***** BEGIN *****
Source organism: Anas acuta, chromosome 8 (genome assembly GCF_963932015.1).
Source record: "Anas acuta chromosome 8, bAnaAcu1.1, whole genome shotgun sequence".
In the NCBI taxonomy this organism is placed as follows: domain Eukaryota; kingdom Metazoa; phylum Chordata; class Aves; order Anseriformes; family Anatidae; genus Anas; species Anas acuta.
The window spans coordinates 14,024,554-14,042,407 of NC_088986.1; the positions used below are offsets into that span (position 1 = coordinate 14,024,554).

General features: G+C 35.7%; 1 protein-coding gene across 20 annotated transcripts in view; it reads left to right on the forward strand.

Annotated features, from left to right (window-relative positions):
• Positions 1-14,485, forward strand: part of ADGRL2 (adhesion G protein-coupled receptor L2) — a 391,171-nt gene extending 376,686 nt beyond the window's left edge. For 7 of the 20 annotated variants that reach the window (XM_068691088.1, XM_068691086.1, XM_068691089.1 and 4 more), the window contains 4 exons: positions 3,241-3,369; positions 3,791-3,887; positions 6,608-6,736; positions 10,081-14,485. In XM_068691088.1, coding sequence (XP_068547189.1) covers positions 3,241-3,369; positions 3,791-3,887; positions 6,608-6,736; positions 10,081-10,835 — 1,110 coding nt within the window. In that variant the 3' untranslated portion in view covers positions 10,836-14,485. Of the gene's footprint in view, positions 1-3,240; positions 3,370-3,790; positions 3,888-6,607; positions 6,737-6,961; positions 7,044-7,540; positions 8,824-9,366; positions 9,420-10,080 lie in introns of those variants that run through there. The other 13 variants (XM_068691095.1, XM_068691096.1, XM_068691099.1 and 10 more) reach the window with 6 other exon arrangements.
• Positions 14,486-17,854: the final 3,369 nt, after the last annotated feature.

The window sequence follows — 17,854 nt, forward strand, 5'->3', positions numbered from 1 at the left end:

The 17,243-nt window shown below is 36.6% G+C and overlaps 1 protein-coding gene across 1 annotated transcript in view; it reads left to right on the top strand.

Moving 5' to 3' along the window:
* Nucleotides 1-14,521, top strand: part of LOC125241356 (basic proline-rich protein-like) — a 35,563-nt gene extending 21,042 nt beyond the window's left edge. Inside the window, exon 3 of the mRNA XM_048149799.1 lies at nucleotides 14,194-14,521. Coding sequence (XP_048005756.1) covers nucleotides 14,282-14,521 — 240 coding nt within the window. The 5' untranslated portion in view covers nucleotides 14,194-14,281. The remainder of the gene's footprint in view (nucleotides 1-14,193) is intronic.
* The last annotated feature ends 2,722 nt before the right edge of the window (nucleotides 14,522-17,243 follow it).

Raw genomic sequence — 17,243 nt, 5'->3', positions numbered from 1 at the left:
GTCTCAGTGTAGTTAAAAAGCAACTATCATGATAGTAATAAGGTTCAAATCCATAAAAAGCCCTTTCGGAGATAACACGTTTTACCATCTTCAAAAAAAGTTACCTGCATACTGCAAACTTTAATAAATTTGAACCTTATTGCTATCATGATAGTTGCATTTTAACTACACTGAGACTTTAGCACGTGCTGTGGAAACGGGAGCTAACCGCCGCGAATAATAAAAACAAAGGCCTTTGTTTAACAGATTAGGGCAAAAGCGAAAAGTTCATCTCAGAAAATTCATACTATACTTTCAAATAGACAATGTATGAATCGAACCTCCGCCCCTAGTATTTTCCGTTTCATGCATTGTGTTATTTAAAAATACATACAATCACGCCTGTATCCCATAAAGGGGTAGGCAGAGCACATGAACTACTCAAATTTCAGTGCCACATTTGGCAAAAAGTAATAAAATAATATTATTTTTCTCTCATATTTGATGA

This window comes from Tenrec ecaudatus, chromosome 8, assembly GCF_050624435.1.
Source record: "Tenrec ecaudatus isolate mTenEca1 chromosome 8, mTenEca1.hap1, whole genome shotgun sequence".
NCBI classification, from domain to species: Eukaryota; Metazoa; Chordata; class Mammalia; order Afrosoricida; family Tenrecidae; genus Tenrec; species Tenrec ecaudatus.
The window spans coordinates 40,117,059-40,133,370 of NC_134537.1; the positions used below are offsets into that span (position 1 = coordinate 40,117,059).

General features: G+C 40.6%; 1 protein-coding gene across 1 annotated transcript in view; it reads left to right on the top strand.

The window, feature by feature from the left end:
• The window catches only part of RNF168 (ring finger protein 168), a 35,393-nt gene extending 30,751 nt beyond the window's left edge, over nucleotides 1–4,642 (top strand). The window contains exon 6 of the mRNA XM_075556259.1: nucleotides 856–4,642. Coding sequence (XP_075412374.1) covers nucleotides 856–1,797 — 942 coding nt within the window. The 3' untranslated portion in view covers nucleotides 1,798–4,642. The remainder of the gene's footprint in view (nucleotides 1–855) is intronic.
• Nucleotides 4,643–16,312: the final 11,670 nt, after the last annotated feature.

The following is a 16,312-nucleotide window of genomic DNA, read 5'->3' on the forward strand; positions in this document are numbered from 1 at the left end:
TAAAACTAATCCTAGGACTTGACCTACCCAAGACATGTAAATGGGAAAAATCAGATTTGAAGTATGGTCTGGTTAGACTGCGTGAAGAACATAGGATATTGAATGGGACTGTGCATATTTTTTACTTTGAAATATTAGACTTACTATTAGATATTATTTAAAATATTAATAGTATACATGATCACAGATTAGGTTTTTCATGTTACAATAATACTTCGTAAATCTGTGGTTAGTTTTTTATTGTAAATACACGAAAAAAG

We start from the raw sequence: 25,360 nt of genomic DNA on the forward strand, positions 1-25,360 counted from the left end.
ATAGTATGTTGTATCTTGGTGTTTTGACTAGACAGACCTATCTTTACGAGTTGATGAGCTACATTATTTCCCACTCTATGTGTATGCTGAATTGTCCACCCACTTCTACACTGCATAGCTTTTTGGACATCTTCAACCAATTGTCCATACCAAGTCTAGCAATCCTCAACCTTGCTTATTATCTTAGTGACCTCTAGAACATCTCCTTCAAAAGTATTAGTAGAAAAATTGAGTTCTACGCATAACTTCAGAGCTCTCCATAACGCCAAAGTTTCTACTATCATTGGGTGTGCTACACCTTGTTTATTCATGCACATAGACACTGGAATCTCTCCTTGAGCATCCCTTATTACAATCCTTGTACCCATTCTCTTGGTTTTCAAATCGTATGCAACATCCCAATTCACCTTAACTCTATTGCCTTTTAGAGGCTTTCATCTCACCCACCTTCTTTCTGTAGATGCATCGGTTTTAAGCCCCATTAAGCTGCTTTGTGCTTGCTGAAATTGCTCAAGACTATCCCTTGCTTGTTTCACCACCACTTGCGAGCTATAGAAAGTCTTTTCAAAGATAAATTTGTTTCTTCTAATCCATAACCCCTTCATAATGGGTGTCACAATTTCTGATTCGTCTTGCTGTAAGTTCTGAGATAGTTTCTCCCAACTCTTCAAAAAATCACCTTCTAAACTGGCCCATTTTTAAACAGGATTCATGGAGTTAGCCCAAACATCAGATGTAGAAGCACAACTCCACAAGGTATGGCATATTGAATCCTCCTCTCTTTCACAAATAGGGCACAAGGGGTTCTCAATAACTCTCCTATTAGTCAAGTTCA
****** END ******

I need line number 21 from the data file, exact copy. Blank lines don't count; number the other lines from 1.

The window, feature by feature from the left end: